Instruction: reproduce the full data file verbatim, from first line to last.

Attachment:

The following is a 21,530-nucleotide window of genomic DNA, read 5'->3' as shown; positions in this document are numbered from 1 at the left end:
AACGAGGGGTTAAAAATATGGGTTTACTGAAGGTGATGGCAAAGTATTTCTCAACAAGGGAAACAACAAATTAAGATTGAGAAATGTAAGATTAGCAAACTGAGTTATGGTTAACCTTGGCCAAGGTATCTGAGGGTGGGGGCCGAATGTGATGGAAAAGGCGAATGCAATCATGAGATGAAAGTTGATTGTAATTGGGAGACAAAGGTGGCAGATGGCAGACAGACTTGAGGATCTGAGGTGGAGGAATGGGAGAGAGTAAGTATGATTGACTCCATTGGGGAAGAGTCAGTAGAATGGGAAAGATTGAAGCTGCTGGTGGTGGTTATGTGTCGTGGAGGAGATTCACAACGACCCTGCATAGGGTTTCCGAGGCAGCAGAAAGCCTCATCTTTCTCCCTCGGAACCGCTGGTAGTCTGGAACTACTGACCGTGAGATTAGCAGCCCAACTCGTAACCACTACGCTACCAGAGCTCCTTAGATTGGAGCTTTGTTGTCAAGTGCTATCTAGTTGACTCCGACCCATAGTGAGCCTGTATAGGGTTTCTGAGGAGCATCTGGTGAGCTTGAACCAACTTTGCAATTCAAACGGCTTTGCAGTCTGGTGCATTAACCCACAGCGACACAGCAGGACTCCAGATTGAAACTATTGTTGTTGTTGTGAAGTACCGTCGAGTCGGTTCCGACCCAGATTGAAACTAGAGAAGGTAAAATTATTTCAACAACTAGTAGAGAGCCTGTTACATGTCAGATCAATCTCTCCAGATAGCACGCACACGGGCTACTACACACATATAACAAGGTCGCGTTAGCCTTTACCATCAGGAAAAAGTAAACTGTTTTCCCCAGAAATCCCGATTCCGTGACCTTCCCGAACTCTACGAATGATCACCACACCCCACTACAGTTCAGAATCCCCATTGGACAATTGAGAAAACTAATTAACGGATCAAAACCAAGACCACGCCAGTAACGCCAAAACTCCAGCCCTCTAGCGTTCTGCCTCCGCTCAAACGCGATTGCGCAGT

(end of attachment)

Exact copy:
The following is a 21,530-nucleotide window of genomic DNA, read 5'->3' as shown; positions in this document are numbered from 1 at the left end:
AACGAGGGGTTAAAAATATGGGTTTACTGAAGGTGATGGCAAAGTATTTCTCAACAAGGGAAACAACAAATTAAGATTGAGAAATGTAAGATTAGCAAACTGAGTTATGGTTAACCTTGGCCAAGGTATCTGAGGGTGGGGGCCGAATGTGATGGAAAAGGCGAATGCAATCATGAGATGAAAGTTGATTGTAATTGGGAGACAAAGGTGGCAGATGGCAGACAGACTTGAGGATCTGAGGTGGAGGAATGGGAGAGAGTAAGTATGATTGACTCCATTGGGGAAGAGTCAGTAGAATGGGAAAGATTGAAGCTGCTGGTGGTGGTTATGTGTCGTGGAGGAGATTCACAACGACCCTGCATAGGGTTTCCGAGGCAGCAGAAAGCCTCATCTTTCTCCCTCGGAACCGCTGGTAGTCTGGAACTACTGACCGTGAGATTAGCAGCCCAACTCGTAACCACTACGCTACCAGAGCTCCTTAGATTGGAGCTTTGTTGTCAAGTGCTATCTAGTTGACTCCGACCCATAGTGAGCCTGTATAGGGTTTCTGAGGAGCATCTGGTGAGCTTGAACCAACTTTGCAATTCAAACGGCTTTGCAGTCTGGTGCATTAACCCACAGCGACACAGCAGGACTCCAGATTGAAACTATTGTTGTTGTTGTGAAGTACCGTCGAGTCGGTTCCGACCCAGATTGAAACTAGAGAAGGTAAAATTATTTCAACAACTAGTAGAGAGCCTGTTACATGTCAGATCAATCTCTCCAGATAGCACGCACACGGGCTACTACACACATATAACAAGGTCGCGTTAGCCTTTACCATCAGGAAAAAGTAAACTGTTTTCCCCAGAAATCCCGATTCCGTGACCTTCCCGAACTCTACGAATGATCACCACACCCCACTACAGTTCAGAATCCCCATTGGACAATTGAGAAAACTAATTAACGGATCAAAACCAAGACCACGCCAGTAACGCCAAAACTCCAGCCCTCTAGCGTTCTGCCTCCGCTCAAACGCGATTGCGCAGT